For someone known for unassuming, introspective brilliance, Paul Chryst just did something pretty darned radical.
Last week, just a day after the glorious chaos of National Signing Day subsided, Chryst hired a 34-year-old ex-player with only one year of collegiate coaching experience to replace Justin Wilcox as defensive coordinator.
Judging from the B5Q commentariat, Jim Leonhard’s hiring has spurred cautious optimism from Wisconsin fans. Given that most coaching hires are met with either unbridled enthusiasm or sky-is-falling angst, the understated but positive response in itself was telling.
The optimism comes in the form of Leonhard’s respected 10-year NFL career, as well his status as a University of Wisconsin Athletic Hall of Famer, three-time All-American and three-time first-team All-Big Ten honoree. Not to mention the fact that during his one year as secondary coach, Wisconsin was second in the country with 22 interceptions.
Yeah, but... he’s young.
At 34, Leonhard is young for a big-time college coordinator, but youth is not always a barrier when dealing with 18 to 22-year-old young men. Often, it is an asset.
A number of very successful head coaches and coordinators are younger than 40 (at the start of 2016, notable names included former UW defensive coordinator Dave Aranda, Maryland head coach D.J. Durkin and Minnesota’s P.J. Fleck).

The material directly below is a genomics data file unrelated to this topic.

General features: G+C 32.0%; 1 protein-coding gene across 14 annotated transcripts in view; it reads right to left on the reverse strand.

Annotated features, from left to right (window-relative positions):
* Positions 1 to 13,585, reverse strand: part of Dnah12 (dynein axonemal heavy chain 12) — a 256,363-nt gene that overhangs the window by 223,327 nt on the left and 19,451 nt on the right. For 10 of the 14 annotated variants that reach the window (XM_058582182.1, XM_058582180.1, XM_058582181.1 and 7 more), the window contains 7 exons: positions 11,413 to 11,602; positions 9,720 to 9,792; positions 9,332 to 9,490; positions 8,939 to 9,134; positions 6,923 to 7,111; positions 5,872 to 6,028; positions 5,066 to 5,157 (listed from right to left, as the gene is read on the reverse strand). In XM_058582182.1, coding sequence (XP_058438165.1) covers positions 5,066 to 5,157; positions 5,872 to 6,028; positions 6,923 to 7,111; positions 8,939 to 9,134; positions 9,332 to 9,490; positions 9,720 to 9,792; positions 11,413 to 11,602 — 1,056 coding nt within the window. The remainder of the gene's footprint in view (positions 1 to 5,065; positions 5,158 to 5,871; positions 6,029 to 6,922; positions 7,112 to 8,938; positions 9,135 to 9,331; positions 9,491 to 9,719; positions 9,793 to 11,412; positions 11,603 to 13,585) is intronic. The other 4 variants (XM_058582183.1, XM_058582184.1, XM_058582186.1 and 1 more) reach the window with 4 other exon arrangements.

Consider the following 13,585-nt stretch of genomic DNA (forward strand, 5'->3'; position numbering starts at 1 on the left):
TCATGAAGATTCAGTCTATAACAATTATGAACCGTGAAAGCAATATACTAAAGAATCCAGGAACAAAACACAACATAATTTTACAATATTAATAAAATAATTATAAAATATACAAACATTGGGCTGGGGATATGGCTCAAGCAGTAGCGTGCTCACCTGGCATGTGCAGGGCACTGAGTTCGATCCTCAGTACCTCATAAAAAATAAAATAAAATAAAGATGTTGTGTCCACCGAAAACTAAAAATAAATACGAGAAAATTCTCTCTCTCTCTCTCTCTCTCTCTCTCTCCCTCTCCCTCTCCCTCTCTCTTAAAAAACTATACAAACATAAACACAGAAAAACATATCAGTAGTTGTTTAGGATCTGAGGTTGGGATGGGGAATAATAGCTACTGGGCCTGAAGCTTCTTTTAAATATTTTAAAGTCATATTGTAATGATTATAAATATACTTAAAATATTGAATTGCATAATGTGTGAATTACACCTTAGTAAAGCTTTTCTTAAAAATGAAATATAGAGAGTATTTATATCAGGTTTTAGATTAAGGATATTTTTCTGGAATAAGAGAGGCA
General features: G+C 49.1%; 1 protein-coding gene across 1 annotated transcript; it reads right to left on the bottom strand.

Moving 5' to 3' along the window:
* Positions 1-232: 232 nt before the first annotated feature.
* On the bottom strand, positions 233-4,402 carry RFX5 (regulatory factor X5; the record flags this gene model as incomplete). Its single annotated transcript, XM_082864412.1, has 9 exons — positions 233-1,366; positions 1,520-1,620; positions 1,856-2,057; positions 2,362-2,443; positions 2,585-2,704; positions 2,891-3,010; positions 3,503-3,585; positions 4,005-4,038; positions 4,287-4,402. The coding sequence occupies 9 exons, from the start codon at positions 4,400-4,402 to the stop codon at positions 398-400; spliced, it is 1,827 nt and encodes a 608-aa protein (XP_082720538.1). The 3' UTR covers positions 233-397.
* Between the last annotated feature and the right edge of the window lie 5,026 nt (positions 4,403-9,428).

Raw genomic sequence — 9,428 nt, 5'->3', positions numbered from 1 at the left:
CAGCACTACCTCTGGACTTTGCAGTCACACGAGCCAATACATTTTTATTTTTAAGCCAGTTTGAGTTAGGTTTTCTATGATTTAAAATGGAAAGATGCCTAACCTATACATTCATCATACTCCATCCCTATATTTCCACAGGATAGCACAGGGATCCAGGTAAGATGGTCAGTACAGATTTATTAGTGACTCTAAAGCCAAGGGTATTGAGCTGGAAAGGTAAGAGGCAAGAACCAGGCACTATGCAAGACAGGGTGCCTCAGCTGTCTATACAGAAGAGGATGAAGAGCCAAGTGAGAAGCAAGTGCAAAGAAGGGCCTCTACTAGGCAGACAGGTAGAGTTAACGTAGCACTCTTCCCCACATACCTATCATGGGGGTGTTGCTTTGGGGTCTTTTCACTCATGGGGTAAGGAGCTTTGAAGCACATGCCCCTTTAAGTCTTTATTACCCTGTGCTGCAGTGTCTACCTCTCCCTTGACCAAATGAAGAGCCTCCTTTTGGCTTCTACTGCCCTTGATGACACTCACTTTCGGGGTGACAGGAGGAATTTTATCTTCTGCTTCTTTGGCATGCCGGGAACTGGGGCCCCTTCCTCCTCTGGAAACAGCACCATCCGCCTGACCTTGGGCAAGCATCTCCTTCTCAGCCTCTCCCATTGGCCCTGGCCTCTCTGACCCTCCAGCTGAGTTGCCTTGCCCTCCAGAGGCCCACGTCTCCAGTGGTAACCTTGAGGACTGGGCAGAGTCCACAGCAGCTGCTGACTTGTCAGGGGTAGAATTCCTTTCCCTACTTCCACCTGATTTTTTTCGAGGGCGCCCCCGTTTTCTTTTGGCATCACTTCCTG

Yeah, but... he’s inexperienced.
But all of those coaches, young as they were, started coaching in their twenties, working their way up the chain and #payingtheirdues.
Despite his drastic lack of formal coaching experience, the narrative that quickly emerged after the hiring announcement centered around Leonhard as something of a player-coach during his NFL stint for teams like the Jets, Ravens and Browns. Stories emerged of him scheming and teaching and knowing the system better than his defensive coordinators.
Current players, former teammates, media who follow the team—basically, smart-people-in-the-know—have all rallied around the hire.
If that’s the case, then what do we make of the “Yeah, buts...”?
Leading large, complex organizations (among which a major college football defensive unit would most certainly be counted) is difficult and what is needed for the job frequently can be an amorphous thing.
Gifted coaches have succeeded at one place, only to fail miserably at others (#richrod, #hopefullyFLECK!™). Usually that’s a function of circumstance.
Recently departed Justin Wilcox had been successful at every stop he’d ever coached before being fired by USC. He hadn’t forgotten how to coach; a combination of an unstable environment or the wrong players or wrong organization or the wrong time conspired against him.